Frederick Norman HATCHER was Private 7761 in the 12th Battalion of the Suffolk Regiment. He died on the 21st March 1918, aged 27 and is commemorated on the Arras Memorial. He was the second of the ten sons of Edgar and Rosina Hatcher of Long Row, The Street, Hacheston serving the King to be killed. The Arras Memorial is in the Faubourg-d'Amiens Cemetery, which is in the Boulevard du General de Gaulle in the western part of the town of Arras. The cemetery is near the Citadel, approximately 2 kms due west of the railway station.
Frederick was the seventh-born son of Edgar and Rosina Hatcher, and was a professional soldier pre-war as were several of his brothers. He had enlisted in the 1st Battalion of the Suffolk Regiment and the 1911 Census shows him serving in Egypt with them, aged 20.
With the outbreak of the First World War, Frederick had enlisted at Framlingham as Private 7761 in the 12th Battalion of the Suffolk Regiment which left for France on the 16th of January 1915. As an experienced soldier, he took part in battles in the front line in Loos and later in the Battle of Ancre on the Somme. In 1917 he saw action during the German retreat to the Hindenburg Line, the capture of Fifteen Ravine, Villers Plouich, Beauchamp and La Vacquerie, and the Cambrai operations including the capture of Bourlon Wood. The 12th Battalion fought in 1918 at St. Quentin and Bapaume on the Somme. With the Battle of Hazebrouck in Flanders the Battalion suffered many casualties. Frederick was killed in action during the great German offensive of 21st March 1918, when thousands of prisoners of war were taken and there were many casualties including Frederick.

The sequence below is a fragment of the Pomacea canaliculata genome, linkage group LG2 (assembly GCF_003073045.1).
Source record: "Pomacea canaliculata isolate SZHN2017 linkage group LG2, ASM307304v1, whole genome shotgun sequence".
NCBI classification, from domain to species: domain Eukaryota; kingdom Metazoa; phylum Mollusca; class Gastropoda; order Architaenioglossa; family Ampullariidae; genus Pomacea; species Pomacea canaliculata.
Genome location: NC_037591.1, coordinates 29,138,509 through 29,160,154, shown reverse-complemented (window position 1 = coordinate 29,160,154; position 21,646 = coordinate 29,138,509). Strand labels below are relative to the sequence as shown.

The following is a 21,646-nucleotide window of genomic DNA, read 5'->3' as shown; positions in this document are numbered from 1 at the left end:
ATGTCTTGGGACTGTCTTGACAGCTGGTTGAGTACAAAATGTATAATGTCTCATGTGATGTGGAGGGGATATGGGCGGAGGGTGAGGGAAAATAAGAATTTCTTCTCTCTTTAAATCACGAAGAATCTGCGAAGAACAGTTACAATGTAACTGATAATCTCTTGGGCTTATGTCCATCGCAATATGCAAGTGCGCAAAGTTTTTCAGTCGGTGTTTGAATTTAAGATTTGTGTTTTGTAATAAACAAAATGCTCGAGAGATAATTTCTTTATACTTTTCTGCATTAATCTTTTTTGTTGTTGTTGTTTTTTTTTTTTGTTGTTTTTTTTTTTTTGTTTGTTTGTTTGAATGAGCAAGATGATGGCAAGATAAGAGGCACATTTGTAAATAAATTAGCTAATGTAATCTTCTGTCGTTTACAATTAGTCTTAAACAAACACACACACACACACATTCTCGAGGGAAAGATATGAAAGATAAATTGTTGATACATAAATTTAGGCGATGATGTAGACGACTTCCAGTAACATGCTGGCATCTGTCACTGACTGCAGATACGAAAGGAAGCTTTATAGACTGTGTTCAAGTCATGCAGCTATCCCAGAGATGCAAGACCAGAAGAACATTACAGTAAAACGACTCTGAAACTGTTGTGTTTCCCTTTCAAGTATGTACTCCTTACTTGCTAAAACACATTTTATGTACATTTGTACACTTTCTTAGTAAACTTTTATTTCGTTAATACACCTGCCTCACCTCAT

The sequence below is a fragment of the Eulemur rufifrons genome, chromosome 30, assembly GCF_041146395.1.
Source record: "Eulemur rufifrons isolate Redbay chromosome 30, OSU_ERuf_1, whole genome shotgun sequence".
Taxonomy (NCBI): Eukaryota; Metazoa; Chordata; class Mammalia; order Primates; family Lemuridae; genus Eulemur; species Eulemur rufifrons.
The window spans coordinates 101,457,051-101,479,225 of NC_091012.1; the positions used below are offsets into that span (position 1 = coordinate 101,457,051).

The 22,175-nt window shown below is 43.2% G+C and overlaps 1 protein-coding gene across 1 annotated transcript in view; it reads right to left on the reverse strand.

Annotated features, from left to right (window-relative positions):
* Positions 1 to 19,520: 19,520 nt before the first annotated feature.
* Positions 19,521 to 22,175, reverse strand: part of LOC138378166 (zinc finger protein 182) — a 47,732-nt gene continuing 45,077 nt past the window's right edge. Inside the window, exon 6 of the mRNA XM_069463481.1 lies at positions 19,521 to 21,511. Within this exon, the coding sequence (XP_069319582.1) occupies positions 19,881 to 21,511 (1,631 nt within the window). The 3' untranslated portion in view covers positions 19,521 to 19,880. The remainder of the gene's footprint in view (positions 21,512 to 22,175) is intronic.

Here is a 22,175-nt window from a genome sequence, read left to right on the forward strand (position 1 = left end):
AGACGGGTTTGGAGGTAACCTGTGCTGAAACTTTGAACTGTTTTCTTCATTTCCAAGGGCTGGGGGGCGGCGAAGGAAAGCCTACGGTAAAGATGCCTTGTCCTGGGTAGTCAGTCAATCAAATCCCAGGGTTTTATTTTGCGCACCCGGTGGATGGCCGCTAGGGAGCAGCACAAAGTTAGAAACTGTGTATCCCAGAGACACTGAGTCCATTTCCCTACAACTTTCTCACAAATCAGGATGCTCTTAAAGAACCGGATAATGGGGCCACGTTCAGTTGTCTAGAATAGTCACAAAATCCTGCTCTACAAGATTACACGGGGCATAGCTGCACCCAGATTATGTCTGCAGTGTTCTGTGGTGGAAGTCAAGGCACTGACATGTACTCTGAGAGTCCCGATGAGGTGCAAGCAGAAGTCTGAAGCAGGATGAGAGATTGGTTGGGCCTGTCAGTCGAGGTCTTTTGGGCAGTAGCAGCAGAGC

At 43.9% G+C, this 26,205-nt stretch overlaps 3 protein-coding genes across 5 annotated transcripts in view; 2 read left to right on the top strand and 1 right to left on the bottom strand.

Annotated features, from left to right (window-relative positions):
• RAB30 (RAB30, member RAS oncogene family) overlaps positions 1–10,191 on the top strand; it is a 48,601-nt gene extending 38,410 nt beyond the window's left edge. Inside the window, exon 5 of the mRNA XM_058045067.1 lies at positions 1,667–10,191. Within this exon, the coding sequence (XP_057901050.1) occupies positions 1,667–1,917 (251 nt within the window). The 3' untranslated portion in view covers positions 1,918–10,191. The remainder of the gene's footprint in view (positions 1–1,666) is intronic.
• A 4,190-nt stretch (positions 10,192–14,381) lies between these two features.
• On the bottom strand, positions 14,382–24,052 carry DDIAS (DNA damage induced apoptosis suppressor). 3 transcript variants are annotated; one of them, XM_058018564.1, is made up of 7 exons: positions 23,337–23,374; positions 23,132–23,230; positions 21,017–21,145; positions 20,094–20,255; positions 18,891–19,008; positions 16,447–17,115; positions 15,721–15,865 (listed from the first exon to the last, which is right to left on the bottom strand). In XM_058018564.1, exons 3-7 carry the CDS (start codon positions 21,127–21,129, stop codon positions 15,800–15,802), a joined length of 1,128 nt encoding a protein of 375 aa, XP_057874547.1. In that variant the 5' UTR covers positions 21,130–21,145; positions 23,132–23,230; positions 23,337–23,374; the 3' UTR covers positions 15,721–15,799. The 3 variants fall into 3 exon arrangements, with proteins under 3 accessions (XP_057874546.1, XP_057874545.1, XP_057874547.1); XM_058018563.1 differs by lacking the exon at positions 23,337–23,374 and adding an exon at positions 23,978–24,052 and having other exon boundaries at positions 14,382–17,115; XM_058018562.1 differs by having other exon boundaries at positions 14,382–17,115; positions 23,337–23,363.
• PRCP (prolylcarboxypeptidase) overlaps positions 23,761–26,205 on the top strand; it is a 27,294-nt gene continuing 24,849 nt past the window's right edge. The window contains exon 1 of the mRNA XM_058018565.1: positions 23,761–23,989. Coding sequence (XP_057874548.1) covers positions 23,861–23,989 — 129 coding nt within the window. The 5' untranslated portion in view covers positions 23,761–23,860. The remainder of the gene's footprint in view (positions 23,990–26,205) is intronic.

For Frederick's years in France and Flanders, Mr and Mrs Hatcher would subsequently have received the 1914-15 Star, the Victory and the British War medals, together with his gratuity, which was left to his mother.
Grateful thanks are extended to Mrs Evelyn Empson of Framlingham for supplying much of the above information on Frederick.
Historical Information on the Faubourg-d'Amiens Cemetery
The French handed over Arras to Commonwealth forces in the spring of 1916 and the system of tunnels upon which the town is built were used and developed in preparation for the major offensive planned for April 1917.
The Commonwealth section of the FAUBOURG D'AMIENS CEMETERY was begun in March 1916, behind the French military cemetery established earlier. It continued to be used by field ambulances and fighting units until November 1918. The cemetery was enlarged after the Armistice when graves were brought in from the battlefields and from two smaller cemeteries in the vicinity.
The cemetery contains over 2,650 Commonwealth burials of the First World War, 10 of which are unidentified. The graves in the French military cemetery were removed after the war to other burial grounds and the land they had occupied was used for the construction of the Arras Memorial and Arras Flying Services Memorial.
The adjacent ARRAS MEMORIAL commemorates almost 35,000 servicemen from the United Kingdom, South Africa and New Zealand who died in the Arras sector between the spring of 1916 and 7 August 1918, the eve of the Advance to Victory, and have no known grave. The most conspicuous events of this period were the Arras offensive of April-May 1917, and the German attack in the spring of 1918. Canadian and Australian servicemen killed in these operations are commemorated by memorials at Vimy and Villers-Bretonneux. A separate memorial remembers those killed in the Battle of Cambrai in 1917.
The following is a link to Frederick's page on the Commonwealth War Graves Commission website from where you can download Frederick's Commemorative Certificate.
David and Eileen Clough